Tuesday, December 11, 2018

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January 2016 - Issue No. 178
Carl Writes

Aston has played a major part in my life. Although I grew up in Moseley and Springfield we spent a lot of time `Down the Lane' - along the Ladypool Road in Sparkbrook where Our Dad came from and where we had relatives and the family bookmaking business. We also spent much time in Aston as Our Mom came out of Whitehouse Street, which runs just off the Aston Road North.
Born Sylvia Perry, she grew up in the yard at the back of the Albion pub. Behind the rear wall of their terrace of blind back houses was the playground of Saint Mary's Church of England School, where Our Mom had gone as had Our Nan, Lily Perry, nee Wood.
Our Nan's mother and father settled in the street in 1915 and they died just before it was cleared, but one of my earliest memories is of going into their house with Our Mom. I recall going down a step from the street into the one room which they had downstairs and seeing the table in the middle of the room, and I have a vague recollection of a steep staircase in the corner.
Even after Gran and Granny died, Aston featured large in our lives. Our Nan had been given rehoused in a Council maisonette in nearby Rupert Street, Nechells and me and Our Kid often stopped with her during the school holidays. When we did, of a dinner-time (it wasn't lunch then) we would always traipse down Avenue Road to the Midland Wheel where Our Winnie worked.
She was Our Nan's favourite sister and our favourite aunt, and together they would take us to a coffee house, in Rocky Lane I think, where we would have bacon butties and play the 'one-legged pirate'. It took Our Mom weeks to work out that we meant the one-armed bandit.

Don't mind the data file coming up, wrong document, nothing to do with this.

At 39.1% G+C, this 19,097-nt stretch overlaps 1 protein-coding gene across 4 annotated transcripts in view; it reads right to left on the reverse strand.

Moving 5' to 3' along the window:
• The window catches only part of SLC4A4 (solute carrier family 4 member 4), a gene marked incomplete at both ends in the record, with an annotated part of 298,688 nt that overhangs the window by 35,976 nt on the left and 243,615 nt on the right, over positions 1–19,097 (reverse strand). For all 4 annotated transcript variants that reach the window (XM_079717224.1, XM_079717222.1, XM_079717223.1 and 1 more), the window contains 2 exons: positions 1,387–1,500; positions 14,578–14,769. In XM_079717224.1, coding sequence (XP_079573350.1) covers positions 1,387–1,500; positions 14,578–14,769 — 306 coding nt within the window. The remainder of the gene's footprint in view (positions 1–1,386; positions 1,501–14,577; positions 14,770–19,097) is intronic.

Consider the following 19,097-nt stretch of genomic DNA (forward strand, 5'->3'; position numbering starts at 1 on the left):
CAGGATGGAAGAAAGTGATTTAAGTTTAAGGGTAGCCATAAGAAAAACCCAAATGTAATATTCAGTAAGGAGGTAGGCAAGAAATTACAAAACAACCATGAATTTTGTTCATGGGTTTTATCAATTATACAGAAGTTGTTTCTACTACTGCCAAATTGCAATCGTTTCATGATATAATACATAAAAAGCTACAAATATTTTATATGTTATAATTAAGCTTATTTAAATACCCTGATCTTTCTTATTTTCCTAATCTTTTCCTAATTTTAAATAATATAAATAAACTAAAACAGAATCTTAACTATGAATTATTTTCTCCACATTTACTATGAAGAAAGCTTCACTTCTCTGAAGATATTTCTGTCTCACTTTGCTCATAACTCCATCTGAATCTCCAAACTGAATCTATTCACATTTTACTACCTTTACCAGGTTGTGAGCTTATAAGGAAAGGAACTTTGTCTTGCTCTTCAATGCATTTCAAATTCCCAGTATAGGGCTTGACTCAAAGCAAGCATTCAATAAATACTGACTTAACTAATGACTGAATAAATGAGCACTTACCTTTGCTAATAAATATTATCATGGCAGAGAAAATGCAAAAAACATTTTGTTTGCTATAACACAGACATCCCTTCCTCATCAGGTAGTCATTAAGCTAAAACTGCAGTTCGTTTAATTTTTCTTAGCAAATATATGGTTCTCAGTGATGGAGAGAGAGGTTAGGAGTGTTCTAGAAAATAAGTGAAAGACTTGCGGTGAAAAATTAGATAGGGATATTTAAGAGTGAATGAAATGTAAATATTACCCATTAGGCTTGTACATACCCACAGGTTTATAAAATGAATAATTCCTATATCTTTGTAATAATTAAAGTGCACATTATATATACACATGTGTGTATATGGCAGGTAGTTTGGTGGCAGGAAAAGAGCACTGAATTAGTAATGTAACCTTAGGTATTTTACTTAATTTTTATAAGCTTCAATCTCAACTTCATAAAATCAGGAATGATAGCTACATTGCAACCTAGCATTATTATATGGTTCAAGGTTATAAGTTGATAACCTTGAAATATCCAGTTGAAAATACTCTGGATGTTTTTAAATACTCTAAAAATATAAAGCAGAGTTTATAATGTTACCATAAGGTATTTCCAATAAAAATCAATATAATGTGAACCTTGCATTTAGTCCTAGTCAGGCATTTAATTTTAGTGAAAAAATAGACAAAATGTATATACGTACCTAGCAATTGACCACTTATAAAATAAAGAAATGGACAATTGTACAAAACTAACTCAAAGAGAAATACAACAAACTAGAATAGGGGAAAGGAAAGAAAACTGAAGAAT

Then we'd pop along to meet another of Our Nan's brother's, Our Georgie, who worked in Eastwood's Scrapyard in Whitehouse Street. Usually, they'd take us into the little room of the 'Albion' or stand us on the step, swearing us to secrecy from Our Mom, and whilst they had a drink we'd have crisps and Vimto.
It is 45 years and more since Our Granny and Granddad Wood died and since redevelopment laid waste Whitehouse Street and destroyed the great shopping centre of Aston Cross but my childhood memories of Aston have been stirred by the evocative photos of Michael Kitchen in this month's issue. A talented photographer, he captured the Last of Old Aston in the mid-1960s and next month we shall feature his evocative photos of town on the cusp of change.
As ever there is much more from Muriel Bolton's memories of the Blitz to Alan Jones's recollections of yard life in Ladywood, and from Bob Betteridge's stories and family tales about King's Norton to Anna Rose's account of the Ukrainians of Birmingham

Have a bostin read and a happy and healthy new year


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February 2016 - Issue No. 179
Carl Writes